Getting a Haircut in Africa

When you live in a foreign country, simple everyday things can become unique experiences. I remember that in Ukraine, going to the post office was a unique experience on each and every visit! But in Africa, at least in the Congo, one thing that really stands out to me is the Barber Shop experience.

First of all, in case you weren’t aware, pretty much everyone here is Black, which means that the standard barbershop tool of choice is the clippers. In fact, I didn’t even see any scissors on the counter at all. Since I knew they would only use clippers I asked for a #2 on the sides and a #4 on the top, figuring I’d end up with something close to a military cut.

I was seated in a barber chair, they put the standard cover around me and tied it off in the back, and there was a rotating fan mounted above the mirror pointing down at me so I could stay cool during the experience. My barber, who happened to be named “Welcome” (I’m not kidding you. That’s his actual name!), then got to work.

Step 1: Trim everything to #4. I guess he wanted to get rid of my shaggy hair, so he just started working with the #4 trimmer and would go over every part many many many times until he was satisfied.

Step 2: Begin working on the sides with the #2 clippers. Again, he was meticulous, getting every little hair that was too long.

Step 3: Start mixing and matching between #’s 1-4 to create a nice blend from the lowest edges to the top, and he would constantly go over areas he’d already done checking to see if he’d missed a hair. (We’re about 30 mins in at this point.)

Step 4: As usual for most guys, he used the clippers to go around the edges and ears to get them nice and straight, but, thankfully, I knew what was coming next:

Step 5: The Razor Blade – Ok, I’d seen this already when I watched my boss get a haircut. At this point he takes out a brand new razor blade (The double sided sort). He unwraps it and begins to use it to shave the edges of my hair line and physically slice off the hairs to make every edge of my hair line perfectly straight. He also started using it to dry shave my face as well. My friend Dre had previously talked about his experience with this – He said “And then the guy pulls out a razor and start shaving my cheek! I just yelled stop, got up, and got the bloody hell out of there!”

Ok, so, normally when all the edges are done, the haircut is over for a guy. Well, not here.

Step 6: Get out the clippers and Repeat step 3!

Step 7: (We’re about an hour in at this point) Rub some water into my hair and then flatten my bangs. Now, my head has basically been buzzed by clippers, so the odds that I’ll ever flatted out my bangs are low, but he checks and then pulls out that razor and start cutting each little straggler individually to make sure they’re all perfectly straight.

Step 8: He takes out some stuff I think is gel and then starts rubbing it into my hair and it foams up. For a second I think it’s mousse, but then I realized that it’s shampoo. He massages my hair with the shampoo right there in the hair and I’m wondering how he’s going to get it off. Then he goes and rubs it all over my face as well! He walks away and I sit there looking at my bubble covered hair and face and wonder how I’m going to get home.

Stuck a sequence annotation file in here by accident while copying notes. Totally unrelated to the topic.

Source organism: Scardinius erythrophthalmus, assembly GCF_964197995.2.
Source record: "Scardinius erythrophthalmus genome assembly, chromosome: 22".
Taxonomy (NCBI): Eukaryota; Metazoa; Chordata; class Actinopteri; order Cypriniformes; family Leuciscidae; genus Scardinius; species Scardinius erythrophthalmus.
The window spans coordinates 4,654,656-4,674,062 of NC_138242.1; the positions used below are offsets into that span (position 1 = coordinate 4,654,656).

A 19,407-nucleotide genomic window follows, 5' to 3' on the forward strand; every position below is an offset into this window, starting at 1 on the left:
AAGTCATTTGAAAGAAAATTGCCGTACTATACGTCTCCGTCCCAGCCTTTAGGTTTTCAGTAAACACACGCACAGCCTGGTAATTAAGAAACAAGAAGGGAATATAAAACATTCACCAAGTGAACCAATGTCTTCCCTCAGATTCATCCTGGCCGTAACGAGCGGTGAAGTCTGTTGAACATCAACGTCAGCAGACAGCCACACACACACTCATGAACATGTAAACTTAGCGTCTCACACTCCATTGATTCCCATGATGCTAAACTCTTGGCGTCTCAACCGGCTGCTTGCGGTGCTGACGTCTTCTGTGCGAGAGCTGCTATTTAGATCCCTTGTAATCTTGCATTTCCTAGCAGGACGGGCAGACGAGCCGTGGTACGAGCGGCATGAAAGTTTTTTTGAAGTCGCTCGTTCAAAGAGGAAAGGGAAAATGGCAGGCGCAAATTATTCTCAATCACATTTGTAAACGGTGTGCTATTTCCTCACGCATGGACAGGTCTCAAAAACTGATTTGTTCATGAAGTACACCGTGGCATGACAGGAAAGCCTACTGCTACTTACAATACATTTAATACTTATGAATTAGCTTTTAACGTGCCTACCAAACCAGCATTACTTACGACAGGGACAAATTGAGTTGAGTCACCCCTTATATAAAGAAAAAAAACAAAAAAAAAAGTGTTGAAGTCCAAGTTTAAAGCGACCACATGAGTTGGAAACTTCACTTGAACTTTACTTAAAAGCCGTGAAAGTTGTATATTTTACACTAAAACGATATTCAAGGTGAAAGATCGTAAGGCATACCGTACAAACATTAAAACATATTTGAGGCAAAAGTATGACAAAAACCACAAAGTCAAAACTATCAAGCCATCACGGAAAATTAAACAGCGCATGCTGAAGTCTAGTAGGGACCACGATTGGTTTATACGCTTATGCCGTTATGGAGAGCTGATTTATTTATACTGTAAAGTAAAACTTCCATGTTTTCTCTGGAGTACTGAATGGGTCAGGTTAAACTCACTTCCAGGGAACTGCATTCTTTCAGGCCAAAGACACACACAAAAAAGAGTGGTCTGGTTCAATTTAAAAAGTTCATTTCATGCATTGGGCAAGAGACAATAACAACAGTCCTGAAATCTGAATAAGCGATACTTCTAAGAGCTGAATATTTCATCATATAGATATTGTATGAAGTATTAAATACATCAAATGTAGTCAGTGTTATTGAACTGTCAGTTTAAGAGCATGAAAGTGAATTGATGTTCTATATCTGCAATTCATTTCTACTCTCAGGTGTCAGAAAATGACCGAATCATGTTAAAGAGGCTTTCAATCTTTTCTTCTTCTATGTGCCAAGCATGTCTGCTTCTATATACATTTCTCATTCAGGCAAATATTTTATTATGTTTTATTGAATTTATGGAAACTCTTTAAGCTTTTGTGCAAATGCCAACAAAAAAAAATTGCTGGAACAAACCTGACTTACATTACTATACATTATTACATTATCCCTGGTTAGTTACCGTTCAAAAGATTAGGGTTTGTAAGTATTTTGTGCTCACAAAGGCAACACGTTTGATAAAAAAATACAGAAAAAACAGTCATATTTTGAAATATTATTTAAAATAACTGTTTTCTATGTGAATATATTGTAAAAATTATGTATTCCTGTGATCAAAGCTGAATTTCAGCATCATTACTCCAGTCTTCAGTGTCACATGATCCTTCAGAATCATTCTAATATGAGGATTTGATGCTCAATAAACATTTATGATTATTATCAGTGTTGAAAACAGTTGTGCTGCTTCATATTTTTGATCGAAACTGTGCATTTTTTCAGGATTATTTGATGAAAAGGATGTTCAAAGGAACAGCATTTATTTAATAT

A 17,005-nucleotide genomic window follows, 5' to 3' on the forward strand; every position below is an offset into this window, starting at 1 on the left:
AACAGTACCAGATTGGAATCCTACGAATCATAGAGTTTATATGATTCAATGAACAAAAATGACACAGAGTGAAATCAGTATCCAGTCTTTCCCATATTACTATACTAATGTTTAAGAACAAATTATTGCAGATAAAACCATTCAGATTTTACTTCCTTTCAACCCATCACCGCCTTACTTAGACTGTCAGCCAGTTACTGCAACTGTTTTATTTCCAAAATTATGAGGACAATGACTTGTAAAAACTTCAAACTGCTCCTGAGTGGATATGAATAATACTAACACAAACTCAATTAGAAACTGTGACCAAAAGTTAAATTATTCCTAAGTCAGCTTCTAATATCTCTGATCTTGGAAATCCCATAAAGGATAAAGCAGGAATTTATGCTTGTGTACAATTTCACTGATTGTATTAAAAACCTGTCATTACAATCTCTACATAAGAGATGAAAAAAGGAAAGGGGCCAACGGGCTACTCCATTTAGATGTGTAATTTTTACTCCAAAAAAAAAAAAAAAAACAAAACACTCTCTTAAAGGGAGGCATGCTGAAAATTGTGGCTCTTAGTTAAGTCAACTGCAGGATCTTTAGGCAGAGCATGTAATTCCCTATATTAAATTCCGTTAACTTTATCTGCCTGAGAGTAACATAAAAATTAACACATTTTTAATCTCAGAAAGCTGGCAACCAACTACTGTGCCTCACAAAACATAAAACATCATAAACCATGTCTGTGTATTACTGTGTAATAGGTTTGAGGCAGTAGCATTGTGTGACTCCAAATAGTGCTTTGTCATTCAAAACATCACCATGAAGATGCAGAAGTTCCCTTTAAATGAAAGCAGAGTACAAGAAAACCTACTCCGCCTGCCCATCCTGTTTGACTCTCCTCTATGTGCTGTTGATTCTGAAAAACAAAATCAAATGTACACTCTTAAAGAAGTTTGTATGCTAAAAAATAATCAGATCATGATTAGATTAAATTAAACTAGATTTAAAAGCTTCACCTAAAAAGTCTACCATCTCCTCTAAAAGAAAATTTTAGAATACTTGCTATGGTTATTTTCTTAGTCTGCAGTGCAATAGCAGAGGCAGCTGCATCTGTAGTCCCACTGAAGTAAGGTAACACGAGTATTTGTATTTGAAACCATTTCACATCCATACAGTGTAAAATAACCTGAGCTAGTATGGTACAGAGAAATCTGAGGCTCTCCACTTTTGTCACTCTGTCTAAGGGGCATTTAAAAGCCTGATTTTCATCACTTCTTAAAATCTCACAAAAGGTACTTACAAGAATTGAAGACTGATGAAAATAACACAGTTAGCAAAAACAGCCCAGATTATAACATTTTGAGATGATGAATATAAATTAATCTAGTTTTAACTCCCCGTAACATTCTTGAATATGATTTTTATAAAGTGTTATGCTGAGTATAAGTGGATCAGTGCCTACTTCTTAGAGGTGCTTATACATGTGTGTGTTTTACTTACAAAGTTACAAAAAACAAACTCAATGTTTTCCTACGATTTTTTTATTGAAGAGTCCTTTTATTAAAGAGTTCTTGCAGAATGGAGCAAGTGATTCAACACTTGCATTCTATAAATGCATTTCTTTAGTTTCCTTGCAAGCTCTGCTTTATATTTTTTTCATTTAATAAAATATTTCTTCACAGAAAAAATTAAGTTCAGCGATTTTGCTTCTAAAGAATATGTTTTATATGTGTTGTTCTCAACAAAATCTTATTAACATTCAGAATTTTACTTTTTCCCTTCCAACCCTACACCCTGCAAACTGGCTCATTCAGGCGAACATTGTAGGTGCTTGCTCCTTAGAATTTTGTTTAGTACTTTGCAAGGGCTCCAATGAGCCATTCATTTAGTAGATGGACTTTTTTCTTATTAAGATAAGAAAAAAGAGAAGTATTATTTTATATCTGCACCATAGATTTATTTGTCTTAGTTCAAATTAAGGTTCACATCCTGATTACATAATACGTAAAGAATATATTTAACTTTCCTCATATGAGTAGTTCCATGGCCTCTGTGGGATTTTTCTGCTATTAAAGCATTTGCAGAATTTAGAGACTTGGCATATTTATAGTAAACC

Step 9: Ok, this is the best step. He comes back with a hot, wet towel and begins to rub it over my hair and face to mop up all the shampoo. This how towel would have been really nice before the razor though. (One time in my life I’ve had a hot towel / straight razor shave and it was the greatest shave I’ve ever had)

Step 10: He then massages my head to get my hair to dry. This was also very relaxing.

Step 11: He grabs some pomade and rubs it through my hair, doing a bit of styling.

Step 12: He begins to brush me off with a powdered brush, covering my neck, face and everything to prevent discomfort from the loose hairs.

Step 13: He grabs a cotton ball, tears it in half and then cleans out my ears to get all the loose hairs out (Ok! This is something I’ve always hated dealing with after a haircut and a reason I usually go home and take a shower.)

Step 14: One hour and twenty minutes later I get up and I pay him $5. He gives me his cell phone number and says to call him anytime and he’ll head over to the barbershop if he’s not there and cut my hair.

So, there you have it, a 14-Step haircut, involving more than an hour of labor and completely meticulous work, and it only cost me $5. (And this is the expensive barbershop!)

I don't know if I can live without the razor cut lines

This edge is perfect without a single stray hair!

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4 thoughts on “Getting a Haircut in Africa

  1. This brings back memories. Believe it or not, I used to take Jake and Sam (when they were VERY young) to a new barber shop run by a Hispanic guy. In the beginning there were never any other customers in there. He did the same thing with them–a straight razor to have meticulous edges, and not a stray hair in sight. The boys loved Danny and always wanted him to cut their hair. It took forever and was $10.00. It was always a little unnerving having someone use a straight razor on your 2 and 3 year olds.

  2. My mother basically wrote me the exact same thing in an email after I posted this. She used to take me to my grandfather’s favorite barber shop where they would use a straight razor as well. I actually went back there once many years later and had a full straight razor shave, which was an amazing experience and I wish more people offered it.

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